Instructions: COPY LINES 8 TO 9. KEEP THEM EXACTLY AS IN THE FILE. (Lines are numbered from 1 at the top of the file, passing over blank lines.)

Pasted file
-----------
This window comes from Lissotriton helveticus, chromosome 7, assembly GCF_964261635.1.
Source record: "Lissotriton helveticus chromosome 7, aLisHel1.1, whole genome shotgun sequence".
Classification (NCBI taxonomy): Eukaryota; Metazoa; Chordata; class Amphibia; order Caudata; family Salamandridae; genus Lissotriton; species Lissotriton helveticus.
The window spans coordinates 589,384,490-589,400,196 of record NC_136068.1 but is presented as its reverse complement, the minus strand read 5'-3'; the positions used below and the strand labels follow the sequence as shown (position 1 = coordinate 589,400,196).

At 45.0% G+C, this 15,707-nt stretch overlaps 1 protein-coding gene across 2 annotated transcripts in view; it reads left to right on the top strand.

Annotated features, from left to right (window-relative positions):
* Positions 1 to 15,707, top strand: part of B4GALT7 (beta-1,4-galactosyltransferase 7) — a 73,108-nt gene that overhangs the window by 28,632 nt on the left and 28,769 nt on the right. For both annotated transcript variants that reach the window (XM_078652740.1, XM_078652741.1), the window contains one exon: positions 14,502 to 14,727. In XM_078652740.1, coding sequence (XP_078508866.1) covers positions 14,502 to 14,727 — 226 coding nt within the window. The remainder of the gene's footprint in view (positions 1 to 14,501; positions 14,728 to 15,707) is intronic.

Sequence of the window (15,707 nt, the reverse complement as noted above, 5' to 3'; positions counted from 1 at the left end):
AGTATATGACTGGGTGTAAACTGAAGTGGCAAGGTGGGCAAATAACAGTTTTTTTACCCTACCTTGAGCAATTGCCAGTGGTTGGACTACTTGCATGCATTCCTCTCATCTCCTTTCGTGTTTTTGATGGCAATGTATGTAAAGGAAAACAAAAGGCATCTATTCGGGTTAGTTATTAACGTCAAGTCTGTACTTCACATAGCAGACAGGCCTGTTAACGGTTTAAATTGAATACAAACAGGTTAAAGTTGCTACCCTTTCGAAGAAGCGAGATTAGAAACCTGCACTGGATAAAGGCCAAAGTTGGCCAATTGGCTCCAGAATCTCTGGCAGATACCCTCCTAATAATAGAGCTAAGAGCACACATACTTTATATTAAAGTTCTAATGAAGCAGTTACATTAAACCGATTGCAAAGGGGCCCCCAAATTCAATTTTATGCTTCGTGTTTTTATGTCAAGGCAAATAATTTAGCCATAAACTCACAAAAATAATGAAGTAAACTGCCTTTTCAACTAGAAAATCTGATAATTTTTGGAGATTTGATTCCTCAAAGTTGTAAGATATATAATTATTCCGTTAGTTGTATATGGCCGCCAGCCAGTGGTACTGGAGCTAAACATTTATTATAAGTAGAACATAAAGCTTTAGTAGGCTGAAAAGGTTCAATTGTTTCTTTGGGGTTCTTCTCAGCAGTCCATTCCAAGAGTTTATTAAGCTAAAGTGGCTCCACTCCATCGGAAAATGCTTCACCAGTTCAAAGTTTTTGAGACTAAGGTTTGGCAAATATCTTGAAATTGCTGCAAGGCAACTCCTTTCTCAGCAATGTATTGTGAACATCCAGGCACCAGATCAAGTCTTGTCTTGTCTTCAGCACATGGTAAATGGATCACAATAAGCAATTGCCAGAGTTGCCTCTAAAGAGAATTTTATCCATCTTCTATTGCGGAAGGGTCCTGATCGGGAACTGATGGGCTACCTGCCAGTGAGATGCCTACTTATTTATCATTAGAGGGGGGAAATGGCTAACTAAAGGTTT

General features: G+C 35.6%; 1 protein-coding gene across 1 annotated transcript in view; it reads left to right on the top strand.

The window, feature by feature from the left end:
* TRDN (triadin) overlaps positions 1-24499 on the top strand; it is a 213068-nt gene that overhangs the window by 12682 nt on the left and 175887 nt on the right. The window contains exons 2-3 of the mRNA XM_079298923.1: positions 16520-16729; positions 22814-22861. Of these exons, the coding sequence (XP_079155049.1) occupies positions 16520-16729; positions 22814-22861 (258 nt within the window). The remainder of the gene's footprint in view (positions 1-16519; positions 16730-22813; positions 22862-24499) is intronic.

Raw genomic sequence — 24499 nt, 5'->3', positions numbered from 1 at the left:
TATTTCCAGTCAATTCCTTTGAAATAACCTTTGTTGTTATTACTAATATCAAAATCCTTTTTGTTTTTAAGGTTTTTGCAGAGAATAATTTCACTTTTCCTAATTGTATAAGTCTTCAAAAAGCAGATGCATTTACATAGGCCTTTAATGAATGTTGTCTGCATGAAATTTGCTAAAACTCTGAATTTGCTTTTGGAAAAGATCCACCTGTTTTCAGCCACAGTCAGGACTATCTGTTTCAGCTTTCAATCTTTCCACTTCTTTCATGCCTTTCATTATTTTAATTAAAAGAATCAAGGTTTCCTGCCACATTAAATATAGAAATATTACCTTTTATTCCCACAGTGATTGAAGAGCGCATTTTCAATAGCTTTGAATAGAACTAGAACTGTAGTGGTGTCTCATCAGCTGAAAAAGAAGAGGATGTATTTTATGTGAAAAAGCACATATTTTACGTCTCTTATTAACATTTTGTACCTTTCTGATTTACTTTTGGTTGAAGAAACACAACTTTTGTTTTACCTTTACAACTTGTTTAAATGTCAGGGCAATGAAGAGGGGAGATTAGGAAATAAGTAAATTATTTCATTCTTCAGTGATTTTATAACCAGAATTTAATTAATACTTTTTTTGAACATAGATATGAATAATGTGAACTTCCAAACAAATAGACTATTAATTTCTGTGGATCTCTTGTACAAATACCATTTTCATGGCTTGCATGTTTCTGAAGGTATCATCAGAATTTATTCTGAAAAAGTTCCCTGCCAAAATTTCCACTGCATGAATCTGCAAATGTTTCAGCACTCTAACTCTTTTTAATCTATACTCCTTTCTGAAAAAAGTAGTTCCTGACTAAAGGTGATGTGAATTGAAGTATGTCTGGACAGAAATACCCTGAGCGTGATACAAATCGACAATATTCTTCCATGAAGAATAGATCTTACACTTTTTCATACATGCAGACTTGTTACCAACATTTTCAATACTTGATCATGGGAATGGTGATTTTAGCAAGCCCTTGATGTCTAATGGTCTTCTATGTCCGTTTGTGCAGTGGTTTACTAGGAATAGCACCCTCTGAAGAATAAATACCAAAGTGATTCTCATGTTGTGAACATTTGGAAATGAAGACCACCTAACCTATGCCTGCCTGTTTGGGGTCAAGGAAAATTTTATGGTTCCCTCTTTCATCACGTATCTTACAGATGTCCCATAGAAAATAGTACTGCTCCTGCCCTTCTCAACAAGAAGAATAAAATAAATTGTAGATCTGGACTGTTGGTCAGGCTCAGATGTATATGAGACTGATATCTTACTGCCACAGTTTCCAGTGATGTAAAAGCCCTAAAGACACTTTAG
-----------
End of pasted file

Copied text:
Sequence of the window (15,707 nt, the reverse complement as noted above, 5' to 3'; positions counted from 1 at the left end):
AGTATATGACTGGGTGTAAACTGAAGTGGCAAGGTGGGCAAATAACAGTTTTTTTACCCTACCTTGAGCAATTGCCAGTGGTTGGACTACTTGCATGCATTCCTCTCATCTCCTTTCGTGTTTTTGATGGCAATGTATGTAAAGGAAAACAAAAGGCATCTATTCGGGTTAGTTATTAACGTCAAGTCTGTACTTCACATAGCAGACAGGCCTGTTAACGGTTTAAATTGAATACAAACAGGTTAAAGTTGCTACCCTTTCGAAGAAGCGAGATTAGAAACCTGCACTGGATAAAGGCCAAAGTTGGCCAATTGGCTCCAGAATCTCTGGCAGATACCCTCCTAATAATAGAGCTAAGAGCACACATACTTTATATTAAAGTTCTAATGAAGCAGTTACATTAAACCGATTGCAAAGGGGCCCCCAAATTCAATTTTATGCTTCGTGTTTTTATGTCAAGGCAAATAATTTAGCCATAAACTCACAAAAATAATGAAGTAAACTGCCTTTTCAACTAGAAAATCTGATAATTTTTGGAGATTTGATTCCTCAAAGTTGTAAGATATATAATTATTCCGTTAGTTGTATATGGCCGCCAGCCAGTGGTACTGGAGCTAAACATTTATTATAAGTAGAACATAAAGCTTTAGTAGGCTGAAAAGGTTCAATTGTTTCTTTGGGGTTCTTCTCAGCAGTCCATTCCAAGAGTTTATTAAGCTAAAGTGGCTCCACTCCATCGGAAAATGCTTCACCAGTTCAAAGTTTTTGAGACTAAGGTTTGGCAAATATCTTGAAATTGCTGCAAGGCAACTCCTTTCTCAGCAATGTATTGTGAACATCCAGGCACCAGATCAAGTCTTGTCTTGTCTTCAGCACATGGTAAATGGATCACAATAAGCAATTGCCAGAGTTGCCTCTAAAGAGAATTTTATCCATCTTCTATTGCGGAAGGGTCCTGATCGGGAACTGATGGGCTACCTGCCAGTGAGATGCCTACTTATTTATCATTAGAGGGGGGAAATGGCTAACTAAAGGTTT